Second session of the Cultures of War seminar series, co-organised with the Department of International Relations at LSE. Dr Maria Rashid presented the findings of her new book.
The relentless expansion of military values and technologies to domains outside the military suggest that militarism diffuses and shapes lives and spaces around it. A sociological phenomenon, it penetrates social structures, relations, and practices including popular culture, modes of economic production, and hierarchies of race, class, gender, and sexuality. In trying to trace this process of infection outward, Maria Rashid’s work affixes its gaze on to the military as an institution, the affective bonds it cultivates with soldiers and their families, and the function of these relationships in fashioning the appeal and presence of militarism in modern society. Rashid’s forthcoming book Dying to Serve (Stanford University Press), draws attention to the complex ideological processes involved in contemporary militarism as a global phenomenon through a focus on an intimate aspect of war preparation: the production of the instruments and then subjects of violence, military soldiers and their families. She studies the Pakistan Army, a uniquely powerful and influential institution with vast landholdings and resources. The Pakistan Army has deep routes in the colonial armed forces and relies heavily on certain regions to supply it soldiers, especially rural Punjab, where men have served in the army for generations. These men, their wives and mothers, and the military culture surrounding them are the focus of Maria Rashid book , which addresses the question: how does the military thrive when so much of its work results in injury, death and debility? Grounding her study in the famed martial district of Chakwal, she studies affect deployed in recruitment and training practices, as well as the management of death and compensation to families.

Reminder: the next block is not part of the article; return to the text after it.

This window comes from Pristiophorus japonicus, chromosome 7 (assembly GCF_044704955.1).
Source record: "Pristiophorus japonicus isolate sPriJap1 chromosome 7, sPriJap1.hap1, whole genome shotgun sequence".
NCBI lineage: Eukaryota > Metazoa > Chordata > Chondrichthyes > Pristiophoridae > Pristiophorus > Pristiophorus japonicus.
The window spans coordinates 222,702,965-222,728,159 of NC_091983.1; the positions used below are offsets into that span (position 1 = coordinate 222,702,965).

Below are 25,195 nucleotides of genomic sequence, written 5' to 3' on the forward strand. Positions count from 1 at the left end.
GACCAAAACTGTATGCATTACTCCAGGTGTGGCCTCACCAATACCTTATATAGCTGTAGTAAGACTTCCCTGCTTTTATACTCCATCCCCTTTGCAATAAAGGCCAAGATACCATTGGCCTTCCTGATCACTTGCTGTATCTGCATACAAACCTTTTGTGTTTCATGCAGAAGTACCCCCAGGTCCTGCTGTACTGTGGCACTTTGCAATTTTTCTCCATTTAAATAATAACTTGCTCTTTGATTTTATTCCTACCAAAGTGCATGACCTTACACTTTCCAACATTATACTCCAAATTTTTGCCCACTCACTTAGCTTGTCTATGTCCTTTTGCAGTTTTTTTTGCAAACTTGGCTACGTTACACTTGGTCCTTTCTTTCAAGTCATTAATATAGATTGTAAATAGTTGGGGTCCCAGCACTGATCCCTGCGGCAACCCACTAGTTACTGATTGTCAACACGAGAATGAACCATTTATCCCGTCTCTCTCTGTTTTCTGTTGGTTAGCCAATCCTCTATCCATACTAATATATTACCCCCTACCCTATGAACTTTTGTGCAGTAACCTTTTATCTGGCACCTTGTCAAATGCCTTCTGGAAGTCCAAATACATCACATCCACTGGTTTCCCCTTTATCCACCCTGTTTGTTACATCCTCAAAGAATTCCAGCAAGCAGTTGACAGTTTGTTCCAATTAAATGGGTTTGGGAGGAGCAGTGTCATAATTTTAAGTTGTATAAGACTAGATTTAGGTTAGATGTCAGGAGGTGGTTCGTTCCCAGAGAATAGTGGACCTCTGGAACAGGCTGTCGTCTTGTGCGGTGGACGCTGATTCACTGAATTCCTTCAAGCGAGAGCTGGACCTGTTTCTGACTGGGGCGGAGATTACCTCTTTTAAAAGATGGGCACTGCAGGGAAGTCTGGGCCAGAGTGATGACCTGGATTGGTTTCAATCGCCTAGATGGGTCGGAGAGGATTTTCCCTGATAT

See pictures of the event.
In this Cultures of War seminar series, co-convened by Matthew Jones and Tarak Barkawi, scholars and practitioners examine and discuss the experience of war and conflict and the new conceptual approaches and insights, across the humanities and the social sciences, which now feature in new work in this field. This seminar series provides a forum for new directions in war studies, military history, strategic studies, conflict studies, and related areas.
Previous seminars in the series:
16 October 2019: Professional, Regimented and Aggressive: British paratroopers and the Falklands War with Professor Helen Parr (Keele)
Maria Rashid is a feminist practitioner, trainer, and researcher in the field of gender, violence against women and children. She completed her PhD in Politics and International Studies from SOAS in 2018.
Matthew Jones is Professor of International History at LSE and Head of Department.
Tarak Barkawi is Professor of International Relations at LSE.
The Department of International History (@lsehistory) teaches and conducts research on the international history of Britain, Europe and the world from the early modern era up to the present day. Sponsored by the department's Contemporary International History and the Global Cold War and the Modern World History research clusters.
The Department of International Relations (@LSEIRDept) is now in its 91st year, making them one of the oldest as well as largest in the world. They are ranked 4th in the QS World University Ranking by Subject 2019 tables for Politics and International Studies.